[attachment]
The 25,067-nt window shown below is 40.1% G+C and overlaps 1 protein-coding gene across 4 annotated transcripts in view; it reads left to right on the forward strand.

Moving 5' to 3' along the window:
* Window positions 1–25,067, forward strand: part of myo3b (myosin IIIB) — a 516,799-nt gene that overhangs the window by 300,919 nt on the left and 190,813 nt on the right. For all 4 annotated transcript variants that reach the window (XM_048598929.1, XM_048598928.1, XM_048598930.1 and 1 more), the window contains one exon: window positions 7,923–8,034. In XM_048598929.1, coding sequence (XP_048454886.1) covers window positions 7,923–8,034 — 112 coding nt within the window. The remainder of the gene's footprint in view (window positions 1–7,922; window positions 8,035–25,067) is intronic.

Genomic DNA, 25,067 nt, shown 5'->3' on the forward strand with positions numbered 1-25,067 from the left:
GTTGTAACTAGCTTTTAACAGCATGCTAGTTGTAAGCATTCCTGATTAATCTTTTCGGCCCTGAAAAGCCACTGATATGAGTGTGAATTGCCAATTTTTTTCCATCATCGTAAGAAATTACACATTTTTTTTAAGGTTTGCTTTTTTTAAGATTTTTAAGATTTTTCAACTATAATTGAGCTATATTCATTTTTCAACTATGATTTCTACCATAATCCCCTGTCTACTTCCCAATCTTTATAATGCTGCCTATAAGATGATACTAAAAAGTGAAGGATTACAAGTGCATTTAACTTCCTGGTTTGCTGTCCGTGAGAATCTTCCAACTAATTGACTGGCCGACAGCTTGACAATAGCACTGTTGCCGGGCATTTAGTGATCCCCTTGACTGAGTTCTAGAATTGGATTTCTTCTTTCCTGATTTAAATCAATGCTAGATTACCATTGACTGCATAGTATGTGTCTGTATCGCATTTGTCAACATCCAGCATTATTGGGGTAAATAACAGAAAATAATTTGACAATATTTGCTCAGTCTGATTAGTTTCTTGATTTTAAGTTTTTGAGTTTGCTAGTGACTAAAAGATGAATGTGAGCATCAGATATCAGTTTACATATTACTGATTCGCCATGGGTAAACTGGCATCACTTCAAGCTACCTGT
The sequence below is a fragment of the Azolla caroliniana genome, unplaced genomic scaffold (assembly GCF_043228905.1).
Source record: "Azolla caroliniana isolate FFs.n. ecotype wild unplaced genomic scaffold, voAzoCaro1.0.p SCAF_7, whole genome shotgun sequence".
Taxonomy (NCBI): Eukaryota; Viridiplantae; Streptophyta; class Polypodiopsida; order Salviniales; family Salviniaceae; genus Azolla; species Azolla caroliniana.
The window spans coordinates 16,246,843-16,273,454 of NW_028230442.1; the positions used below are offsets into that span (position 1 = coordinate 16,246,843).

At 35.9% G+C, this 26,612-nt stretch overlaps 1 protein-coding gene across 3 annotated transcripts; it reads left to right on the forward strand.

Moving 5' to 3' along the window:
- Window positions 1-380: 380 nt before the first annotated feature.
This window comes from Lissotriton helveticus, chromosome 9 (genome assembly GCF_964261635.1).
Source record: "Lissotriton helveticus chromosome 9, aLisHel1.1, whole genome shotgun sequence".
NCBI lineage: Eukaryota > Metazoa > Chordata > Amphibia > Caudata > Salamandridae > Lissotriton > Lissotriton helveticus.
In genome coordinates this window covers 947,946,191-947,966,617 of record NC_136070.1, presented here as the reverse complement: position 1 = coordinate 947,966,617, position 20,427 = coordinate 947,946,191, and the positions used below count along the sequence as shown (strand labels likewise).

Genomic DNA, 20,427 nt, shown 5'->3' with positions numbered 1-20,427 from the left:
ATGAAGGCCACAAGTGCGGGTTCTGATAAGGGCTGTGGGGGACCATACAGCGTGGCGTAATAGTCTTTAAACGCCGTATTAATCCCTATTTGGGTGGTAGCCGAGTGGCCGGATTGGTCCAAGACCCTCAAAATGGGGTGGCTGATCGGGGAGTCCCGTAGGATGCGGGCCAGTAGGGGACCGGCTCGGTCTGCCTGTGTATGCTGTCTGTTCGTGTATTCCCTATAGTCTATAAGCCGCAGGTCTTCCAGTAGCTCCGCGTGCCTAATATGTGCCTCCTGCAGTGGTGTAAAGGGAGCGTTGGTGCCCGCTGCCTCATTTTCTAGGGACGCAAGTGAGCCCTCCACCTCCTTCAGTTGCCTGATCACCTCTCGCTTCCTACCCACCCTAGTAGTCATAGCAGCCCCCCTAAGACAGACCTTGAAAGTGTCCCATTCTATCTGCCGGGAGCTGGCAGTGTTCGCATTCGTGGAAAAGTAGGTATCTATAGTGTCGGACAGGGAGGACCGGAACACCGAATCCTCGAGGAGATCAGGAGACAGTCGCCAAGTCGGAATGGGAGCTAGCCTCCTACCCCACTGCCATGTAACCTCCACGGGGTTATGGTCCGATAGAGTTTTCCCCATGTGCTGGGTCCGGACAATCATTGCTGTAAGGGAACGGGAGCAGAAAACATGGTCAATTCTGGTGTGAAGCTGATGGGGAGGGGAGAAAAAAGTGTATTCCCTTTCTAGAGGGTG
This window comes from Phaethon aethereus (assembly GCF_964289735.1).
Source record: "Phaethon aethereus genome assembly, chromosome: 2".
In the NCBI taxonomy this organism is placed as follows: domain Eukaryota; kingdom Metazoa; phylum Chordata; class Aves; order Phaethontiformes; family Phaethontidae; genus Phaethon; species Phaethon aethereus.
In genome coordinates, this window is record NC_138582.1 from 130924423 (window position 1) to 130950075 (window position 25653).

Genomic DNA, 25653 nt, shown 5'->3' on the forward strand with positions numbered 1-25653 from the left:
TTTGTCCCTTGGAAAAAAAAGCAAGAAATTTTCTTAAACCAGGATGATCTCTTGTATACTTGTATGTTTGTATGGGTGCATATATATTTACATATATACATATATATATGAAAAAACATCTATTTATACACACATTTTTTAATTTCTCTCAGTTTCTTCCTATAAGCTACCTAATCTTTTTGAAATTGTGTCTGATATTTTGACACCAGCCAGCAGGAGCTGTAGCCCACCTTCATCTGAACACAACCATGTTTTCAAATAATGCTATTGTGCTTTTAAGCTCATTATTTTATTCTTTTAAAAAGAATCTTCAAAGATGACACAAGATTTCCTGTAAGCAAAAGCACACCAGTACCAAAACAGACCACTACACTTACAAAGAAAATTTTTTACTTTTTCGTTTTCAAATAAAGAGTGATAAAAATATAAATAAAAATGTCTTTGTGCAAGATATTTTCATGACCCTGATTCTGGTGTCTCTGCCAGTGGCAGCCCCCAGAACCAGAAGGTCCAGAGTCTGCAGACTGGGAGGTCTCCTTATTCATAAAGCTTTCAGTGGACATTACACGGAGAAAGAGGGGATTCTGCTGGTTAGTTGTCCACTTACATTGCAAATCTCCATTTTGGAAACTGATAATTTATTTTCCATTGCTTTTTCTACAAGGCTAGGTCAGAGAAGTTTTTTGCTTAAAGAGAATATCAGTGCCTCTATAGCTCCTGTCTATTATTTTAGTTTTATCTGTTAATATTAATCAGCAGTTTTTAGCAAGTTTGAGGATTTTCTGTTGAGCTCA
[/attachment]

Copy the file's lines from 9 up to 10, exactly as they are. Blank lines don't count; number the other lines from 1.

The window spans coordinates 16,246,843-16,273,454 of NW_028230442.1; the positions used below are offsets into that span (position 1 = coordinate 16,246,843).

At 35.9% G+C, this 26,612-nt stretch overlaps 1 protein-coding gene across 3 annotated transcripts; it reads left to right on the forward strand.